After years of delay, DEA revokes drug distributor’s license over opioid crisis failures – Twin Cities

By JOSHUA GOODMAN and JIM MUSTIAN (Associated Press)

The US Drug Enforcement Agency on Friday revoked a license to sell highly addictive painkillers for one of the country’s largest drug dealers after finding the company failed to report thousands of suspicious orders at the height of the opioid crisis.

The lawsuit against Morris & Dickson Co., which threatens to put the company out of business, came two days after an Associated Press investigation found the DEA had allowed the company to continue shipping drugs for nearly four years after a judge had recommended the harshest punishment for his “blatant disregard” of opioid abuse prevention rules.

The DEA acknowledged that the time it took to make its final decision was “longer than usual for the agency,” but blamed Morris & Dickson in part for delaying the process, citing delays due to the COVID-19 pandemic and their protracted effort to reach an agreement, the agency said it had thought about it. The order comes into effect after 90 days, allowing more time to negotiate an agreement.

DEA Administrator Anne Milgram said in the 68-page order that Morris & Dickson did not accept full responsibility for its previous actions, which included shipping 12,000 unusually large opioid orders to pharmacies and hospitals between 2014 and 2018. During that time, the company filed lawsuits with only three suspicious order reports to the DEA.

Milgram specifically cited then-President Paul Dickson Sr.’s 2019 statement that the company’s compliance program is “damn good” and he doesn’t think “a single person has been hurt by (their) drugs.”

“These statements by the president of a family-run business completely miss the point of the requirements of a DEA registrant,” she wrote. “Accepting responsibility has not demonstrated that they or their principals understood the full extent of their wrongdoing … and the potential harm it caused.”

Based in Shreveport, Louisiana, Morris & Dickson has its roots in 1840 when the eponymous founder arrived from Wales and placed an ad in a local newspaper selling medicines. Since then, it has grown to become the fourth-largest drug wholesaler in the country, with annual sales of $4 billion and nearly 600 employees serving pharmacies and hospitals in 29 states.

In a statement, the company said it had invested millions of dollars overhauling its compliance systems in recent years and appeared hopeful of an agreement.

“Morris & Dickson is grateful to the DEA Administrator for deferring the effective date of the order to allow time for these old issues to be resolved,” it said. “We remain confident in our ability to achieve an outcome that secures the supply chain for all of our healthcare partners and the communities they serve. … Business continues as usual and orders continue to be shipped on time.”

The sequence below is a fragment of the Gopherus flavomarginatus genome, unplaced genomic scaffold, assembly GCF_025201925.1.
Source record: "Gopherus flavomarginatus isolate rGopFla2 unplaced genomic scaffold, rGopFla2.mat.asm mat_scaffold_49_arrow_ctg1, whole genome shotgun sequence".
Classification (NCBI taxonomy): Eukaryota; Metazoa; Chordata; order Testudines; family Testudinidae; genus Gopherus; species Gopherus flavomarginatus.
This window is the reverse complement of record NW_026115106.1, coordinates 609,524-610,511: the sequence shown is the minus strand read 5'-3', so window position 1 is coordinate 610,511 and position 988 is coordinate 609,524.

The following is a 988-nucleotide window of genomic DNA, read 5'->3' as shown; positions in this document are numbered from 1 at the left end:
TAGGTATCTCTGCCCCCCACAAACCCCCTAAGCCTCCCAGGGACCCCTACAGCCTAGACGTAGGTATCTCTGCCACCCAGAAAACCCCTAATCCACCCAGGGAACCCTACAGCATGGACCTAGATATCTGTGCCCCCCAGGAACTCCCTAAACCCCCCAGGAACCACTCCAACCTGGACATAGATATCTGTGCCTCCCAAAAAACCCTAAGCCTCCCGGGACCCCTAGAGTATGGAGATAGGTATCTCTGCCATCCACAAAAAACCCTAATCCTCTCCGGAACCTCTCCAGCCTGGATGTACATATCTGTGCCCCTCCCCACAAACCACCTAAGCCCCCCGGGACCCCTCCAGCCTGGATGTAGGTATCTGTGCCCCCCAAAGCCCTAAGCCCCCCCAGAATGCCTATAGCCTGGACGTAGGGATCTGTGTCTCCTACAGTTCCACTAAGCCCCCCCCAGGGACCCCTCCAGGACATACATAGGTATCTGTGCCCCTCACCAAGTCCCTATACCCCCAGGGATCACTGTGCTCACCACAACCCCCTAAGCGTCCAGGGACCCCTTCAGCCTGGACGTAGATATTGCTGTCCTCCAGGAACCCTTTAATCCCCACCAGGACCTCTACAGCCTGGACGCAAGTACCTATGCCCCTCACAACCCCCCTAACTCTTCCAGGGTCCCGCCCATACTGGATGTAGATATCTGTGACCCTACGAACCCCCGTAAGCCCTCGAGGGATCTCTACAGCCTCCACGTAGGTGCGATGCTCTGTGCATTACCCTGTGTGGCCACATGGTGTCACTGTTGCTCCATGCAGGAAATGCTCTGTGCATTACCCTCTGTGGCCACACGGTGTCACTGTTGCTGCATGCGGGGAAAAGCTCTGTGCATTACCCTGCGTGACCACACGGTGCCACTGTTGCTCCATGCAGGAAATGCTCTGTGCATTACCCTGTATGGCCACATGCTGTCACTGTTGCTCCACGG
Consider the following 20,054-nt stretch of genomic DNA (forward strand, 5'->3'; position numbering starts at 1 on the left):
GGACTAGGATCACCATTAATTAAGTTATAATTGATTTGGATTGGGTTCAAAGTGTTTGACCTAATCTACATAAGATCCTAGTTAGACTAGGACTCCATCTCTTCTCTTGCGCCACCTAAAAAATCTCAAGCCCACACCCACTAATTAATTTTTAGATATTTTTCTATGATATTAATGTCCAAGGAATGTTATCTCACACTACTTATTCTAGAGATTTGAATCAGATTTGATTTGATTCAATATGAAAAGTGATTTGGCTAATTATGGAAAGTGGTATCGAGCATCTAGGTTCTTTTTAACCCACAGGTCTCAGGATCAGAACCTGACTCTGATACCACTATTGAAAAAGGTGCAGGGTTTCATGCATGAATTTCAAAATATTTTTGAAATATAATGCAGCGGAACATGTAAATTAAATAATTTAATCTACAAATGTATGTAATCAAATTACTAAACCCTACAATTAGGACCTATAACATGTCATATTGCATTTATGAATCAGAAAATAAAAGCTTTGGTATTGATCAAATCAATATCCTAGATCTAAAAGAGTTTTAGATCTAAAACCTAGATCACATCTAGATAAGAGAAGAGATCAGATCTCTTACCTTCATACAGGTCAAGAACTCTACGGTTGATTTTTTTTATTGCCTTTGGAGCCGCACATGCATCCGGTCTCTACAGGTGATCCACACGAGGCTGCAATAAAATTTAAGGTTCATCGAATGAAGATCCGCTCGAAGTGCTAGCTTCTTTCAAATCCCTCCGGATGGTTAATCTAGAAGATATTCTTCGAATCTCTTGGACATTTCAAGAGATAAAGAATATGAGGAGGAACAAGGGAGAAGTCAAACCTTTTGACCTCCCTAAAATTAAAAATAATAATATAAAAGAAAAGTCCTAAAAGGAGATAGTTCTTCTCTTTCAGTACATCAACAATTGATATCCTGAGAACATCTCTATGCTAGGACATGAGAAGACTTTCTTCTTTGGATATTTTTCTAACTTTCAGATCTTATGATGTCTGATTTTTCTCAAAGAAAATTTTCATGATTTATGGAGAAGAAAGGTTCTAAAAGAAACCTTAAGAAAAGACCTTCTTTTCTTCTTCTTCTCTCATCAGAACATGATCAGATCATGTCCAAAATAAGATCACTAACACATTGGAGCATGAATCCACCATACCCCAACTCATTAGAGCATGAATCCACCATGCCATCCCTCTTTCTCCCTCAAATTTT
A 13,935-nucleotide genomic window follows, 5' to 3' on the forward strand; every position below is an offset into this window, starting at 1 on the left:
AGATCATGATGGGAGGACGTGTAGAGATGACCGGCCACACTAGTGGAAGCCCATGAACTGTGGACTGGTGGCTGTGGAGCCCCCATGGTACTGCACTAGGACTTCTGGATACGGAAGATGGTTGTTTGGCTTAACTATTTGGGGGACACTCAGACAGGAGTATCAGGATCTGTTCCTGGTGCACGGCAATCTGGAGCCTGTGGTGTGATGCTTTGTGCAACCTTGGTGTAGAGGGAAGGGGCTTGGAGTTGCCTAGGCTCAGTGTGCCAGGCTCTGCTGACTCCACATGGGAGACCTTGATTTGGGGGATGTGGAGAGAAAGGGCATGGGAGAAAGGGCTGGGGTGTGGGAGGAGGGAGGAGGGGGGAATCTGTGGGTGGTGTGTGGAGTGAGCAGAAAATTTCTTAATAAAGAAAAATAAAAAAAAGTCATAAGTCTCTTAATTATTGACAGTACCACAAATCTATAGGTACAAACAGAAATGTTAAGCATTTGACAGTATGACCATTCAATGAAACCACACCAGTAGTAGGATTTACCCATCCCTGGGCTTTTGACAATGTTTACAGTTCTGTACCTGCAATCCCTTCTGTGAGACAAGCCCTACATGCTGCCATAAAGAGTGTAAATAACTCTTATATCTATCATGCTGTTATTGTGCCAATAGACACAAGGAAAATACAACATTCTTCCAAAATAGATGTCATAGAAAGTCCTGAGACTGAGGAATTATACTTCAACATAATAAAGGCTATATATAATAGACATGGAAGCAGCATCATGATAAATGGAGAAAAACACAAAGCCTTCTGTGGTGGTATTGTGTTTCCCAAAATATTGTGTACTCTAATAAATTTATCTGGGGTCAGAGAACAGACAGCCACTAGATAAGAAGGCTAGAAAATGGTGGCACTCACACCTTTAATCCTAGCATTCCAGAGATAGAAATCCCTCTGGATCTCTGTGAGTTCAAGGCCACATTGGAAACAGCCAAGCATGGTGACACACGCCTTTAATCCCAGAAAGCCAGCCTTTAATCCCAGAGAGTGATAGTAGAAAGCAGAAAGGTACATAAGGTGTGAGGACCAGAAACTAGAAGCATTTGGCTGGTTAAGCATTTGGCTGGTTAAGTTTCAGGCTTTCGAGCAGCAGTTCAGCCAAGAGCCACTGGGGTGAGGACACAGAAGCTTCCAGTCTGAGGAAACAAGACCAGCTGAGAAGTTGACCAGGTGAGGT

Morris & Dickson’s much larger competitors, a trio of pharmaceutical distributors known as the “Big Three,” have already agreed to pay the federal government more than $1 billion in fines and penalties to resolve similar violations. Cardinal Health, AmerisourceBergen and McKesson also agreed to pay $21 billion over 18 years as part of a nationwide settlement to resolve claims.

Although Morris & Dickson wasn’t the only drug dealer the DEA accused of fueling the opioid crisis, the company was unique in its willingness to challenge those allegations in the DEA’s Administrative Court.

In a scathing recommendation in 2019, Administrative Judge Charles W. Dorman said Morris & Dickson’s argument that it had changed its course of action was too little and too late.

Anything less than the most severe penalty, the judge said, “would convey to DEA registrants that despite their transgressions, no matter how egregious, they only get a slap on the wrist and a second chance, so long as they acknowledge their sins and.” make a vow to sin no more.”

But over the next few years, neither Biden’s nominee Milgram nor her two predecessors took any enforcement action. Former DEA officials told the AP such decisions typically take no more than two years.

As the pills kept flowing, Morris & Dickson attempted to evade punishment by approaching Milgram directly to order a retrial, arguing that the company would produce new evidence that, with the help of a consultant, it was a “ideal” compliance program is now DEA Deputy Louis Milione. The DEA said Milione has withdrawn from all agency deals related to Morris & Dickson.

Milione retired from the DEA in 2017 after a 21-year career, including two years as head of the department that controls the sale of highly addictive narcotics. Like dozens of colleagues in the DEA’s powerful but little-known Office of Diversion Control, he served as an advisor to some of the companies he was tasked with regulating.

Hired by Morris & Dickson in 2018 on a $3 million deal, Milione later testified that the company “spared no expense” in overhauling its compliance systems, canceling suspicious orders and emailing daily to the DEA explaining its actions.

A footnote to the DEA’s order on Friday said that Milione has had no contact with Milgram or other agency employees regarding the Morris & Dickson case since returning to the DEA as assistant principal administrator in 2021 due to his previous involvement with the company.


Goodman reported from Miami, Mustian from New York. Contact AP’s global investigative team at After years of delay, DEA revokes drug distributor’s license over opioid crisis failures – Twin Cities

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